In the city’s oldest neighbourhoods are sprinklings of former corner stores, laundries and luncheonettes that have seen business move away and shop windows covered over. When Christina Yu and James Davis bought such a property in Riverdale – a former tailor’s shop that had sat boarded up for about eight years – they tore the storefront back open. Working with Mazen El-Abdallah of Mazen Studio, they pulled the facade off, installed expansive windows and opened up what’s now a home to passersby again.
With a couple of Eames LCW chairs, an extendable orange Jieldé floor lamp and a Stefan Sagmeister monograph on the coffee table, the front room is a fine vignette of creative-industries types at home (Yu is a graphic designer, Davis a TV commercial producer). On the other hand, the three-by-five-metre anodized aluminum windows and worn exterior brick are much less domestic. “There is an industrial feeling about the place,” El-Abdallah says. “There’s nothing precious about any of this.”
The 246-square-metre interior has the open-ended feeling of a loft: the two floors and basement are lit by carefully placed windows and skylights. Upstairs, the bedroom and a living area occupy each end of the house. El-Abdallah points out a ceiling bulkhead that defines the edges of the spaces; the couple can add sliding doors or walls here, to define smaller, private bedrooms.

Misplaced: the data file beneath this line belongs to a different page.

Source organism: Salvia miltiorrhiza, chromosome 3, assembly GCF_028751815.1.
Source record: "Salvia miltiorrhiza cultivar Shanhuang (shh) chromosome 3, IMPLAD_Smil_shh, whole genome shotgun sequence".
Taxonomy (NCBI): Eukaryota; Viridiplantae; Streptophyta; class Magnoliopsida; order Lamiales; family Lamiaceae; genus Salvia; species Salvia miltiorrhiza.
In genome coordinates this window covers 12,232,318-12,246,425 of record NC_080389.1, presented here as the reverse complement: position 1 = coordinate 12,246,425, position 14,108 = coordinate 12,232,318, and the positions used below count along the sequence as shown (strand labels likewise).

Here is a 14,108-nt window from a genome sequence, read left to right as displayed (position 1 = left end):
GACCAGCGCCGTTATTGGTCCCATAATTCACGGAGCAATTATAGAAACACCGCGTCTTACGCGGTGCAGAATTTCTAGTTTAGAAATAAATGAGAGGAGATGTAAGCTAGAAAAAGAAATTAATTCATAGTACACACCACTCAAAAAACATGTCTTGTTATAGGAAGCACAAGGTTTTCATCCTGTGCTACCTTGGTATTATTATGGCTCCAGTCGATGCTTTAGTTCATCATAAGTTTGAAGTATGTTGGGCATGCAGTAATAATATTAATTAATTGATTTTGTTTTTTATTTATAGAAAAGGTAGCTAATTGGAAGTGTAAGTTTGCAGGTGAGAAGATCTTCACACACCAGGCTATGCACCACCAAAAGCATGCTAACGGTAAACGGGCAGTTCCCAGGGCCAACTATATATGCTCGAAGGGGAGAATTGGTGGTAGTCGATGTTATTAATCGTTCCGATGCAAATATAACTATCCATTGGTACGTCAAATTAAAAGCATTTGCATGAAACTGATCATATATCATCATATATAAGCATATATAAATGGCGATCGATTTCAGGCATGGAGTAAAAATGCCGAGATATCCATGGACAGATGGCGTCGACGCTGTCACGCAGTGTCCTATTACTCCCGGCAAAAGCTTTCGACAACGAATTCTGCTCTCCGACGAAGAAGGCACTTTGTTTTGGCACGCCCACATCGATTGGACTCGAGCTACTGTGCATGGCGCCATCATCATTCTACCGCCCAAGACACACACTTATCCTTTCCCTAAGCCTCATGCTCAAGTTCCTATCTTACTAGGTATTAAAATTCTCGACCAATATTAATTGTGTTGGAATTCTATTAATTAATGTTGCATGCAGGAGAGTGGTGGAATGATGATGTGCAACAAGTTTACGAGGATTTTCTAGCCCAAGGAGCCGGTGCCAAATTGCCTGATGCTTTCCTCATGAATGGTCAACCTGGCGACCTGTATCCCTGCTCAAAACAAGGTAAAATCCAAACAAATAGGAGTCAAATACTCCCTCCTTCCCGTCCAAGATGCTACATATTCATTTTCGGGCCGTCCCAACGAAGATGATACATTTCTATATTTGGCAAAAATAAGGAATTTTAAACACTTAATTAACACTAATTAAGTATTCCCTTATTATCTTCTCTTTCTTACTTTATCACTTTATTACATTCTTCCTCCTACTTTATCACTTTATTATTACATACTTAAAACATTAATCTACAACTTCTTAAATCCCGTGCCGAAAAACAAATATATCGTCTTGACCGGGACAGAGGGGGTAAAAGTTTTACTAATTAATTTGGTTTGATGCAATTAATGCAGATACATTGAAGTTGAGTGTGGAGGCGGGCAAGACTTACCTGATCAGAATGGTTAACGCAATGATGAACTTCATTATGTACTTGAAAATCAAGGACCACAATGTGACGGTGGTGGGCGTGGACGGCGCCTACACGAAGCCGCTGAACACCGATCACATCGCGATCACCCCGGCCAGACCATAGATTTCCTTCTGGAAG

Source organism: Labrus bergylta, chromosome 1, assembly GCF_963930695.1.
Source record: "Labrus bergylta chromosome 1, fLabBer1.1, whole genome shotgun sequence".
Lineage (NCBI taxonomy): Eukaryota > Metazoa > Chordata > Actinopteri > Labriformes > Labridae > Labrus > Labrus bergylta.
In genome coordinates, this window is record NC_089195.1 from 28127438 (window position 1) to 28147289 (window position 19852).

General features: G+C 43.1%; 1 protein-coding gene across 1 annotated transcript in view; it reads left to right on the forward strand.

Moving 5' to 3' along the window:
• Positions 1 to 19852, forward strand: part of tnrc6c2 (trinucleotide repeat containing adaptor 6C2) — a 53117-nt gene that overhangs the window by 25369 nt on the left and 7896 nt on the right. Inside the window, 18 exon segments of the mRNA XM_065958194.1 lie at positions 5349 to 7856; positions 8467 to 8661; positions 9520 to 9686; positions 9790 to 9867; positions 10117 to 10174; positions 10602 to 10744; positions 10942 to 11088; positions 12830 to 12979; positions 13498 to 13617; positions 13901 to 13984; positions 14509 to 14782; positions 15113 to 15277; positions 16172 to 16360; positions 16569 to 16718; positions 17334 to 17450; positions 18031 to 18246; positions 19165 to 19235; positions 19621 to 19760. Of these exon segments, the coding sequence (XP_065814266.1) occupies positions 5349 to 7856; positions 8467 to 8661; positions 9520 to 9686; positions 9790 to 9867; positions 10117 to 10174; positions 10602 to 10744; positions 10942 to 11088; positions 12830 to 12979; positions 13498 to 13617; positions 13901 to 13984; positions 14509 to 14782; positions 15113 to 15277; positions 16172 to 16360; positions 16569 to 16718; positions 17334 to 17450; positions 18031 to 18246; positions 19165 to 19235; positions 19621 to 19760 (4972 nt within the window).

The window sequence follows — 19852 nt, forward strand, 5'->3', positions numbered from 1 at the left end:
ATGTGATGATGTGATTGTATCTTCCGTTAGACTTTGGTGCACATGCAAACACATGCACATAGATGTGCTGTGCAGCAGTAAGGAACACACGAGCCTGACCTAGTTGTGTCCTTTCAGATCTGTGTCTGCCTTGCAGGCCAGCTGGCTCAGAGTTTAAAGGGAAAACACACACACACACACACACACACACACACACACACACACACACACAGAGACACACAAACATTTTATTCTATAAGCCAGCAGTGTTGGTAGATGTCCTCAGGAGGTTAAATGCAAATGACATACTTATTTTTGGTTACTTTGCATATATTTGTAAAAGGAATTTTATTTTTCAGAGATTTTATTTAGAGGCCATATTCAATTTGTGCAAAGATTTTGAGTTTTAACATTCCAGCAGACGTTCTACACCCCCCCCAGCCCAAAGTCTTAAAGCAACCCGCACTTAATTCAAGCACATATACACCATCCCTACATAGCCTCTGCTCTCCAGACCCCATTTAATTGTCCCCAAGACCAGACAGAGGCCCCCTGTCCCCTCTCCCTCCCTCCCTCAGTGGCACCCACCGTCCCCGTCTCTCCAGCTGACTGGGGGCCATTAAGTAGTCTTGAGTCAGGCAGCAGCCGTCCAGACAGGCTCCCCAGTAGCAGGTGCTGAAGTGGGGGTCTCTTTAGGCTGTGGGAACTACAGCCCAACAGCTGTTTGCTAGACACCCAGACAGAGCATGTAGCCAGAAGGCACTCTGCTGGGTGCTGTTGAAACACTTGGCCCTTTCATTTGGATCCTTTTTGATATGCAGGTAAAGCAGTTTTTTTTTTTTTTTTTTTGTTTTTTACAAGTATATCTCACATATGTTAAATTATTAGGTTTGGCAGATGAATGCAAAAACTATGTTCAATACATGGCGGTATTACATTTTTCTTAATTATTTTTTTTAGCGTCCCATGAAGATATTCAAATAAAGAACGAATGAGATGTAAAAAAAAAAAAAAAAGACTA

The finishes are also unpolished. The rough-hewn millwork, Douglas fir flooring and slate tiles look ready to get banged up a bit. The kitchen has stainless steel countertops (already acquiring scratches) and commercial appliances.
But all this took a gut reno that cost about $200,000 – or just $85 a square foot. How to make the numbers work? Strategic spending. For the kitchen, El-Abdallah specified stock cabinetry with custom Douglas fir doors. The bookcases he designed consist of raw two-by-twelves stacked up by the contractor. Those glossy wardrobes in the bedroom? Modified Ikea.
“Of course,” Davis says, “lots of money went into things you don’t see.” El-Abdallah worked with local engineers Blackwell Bowick, and there was extensive structural work to eliminate interior walls (Davis speaks knowledgeably about shear walls and “sistering” to reinforce old joists), to incorporate all new mechanicals and to insulate. The result: a home that’s been updated for the long term and is ready for more changes. “You never know, you might have triplets,” Davis says. “But even if this place gets on the small side, we’ll adapt with it.”
Originally published in our Guide 2010 issue as “Tailor-Made”.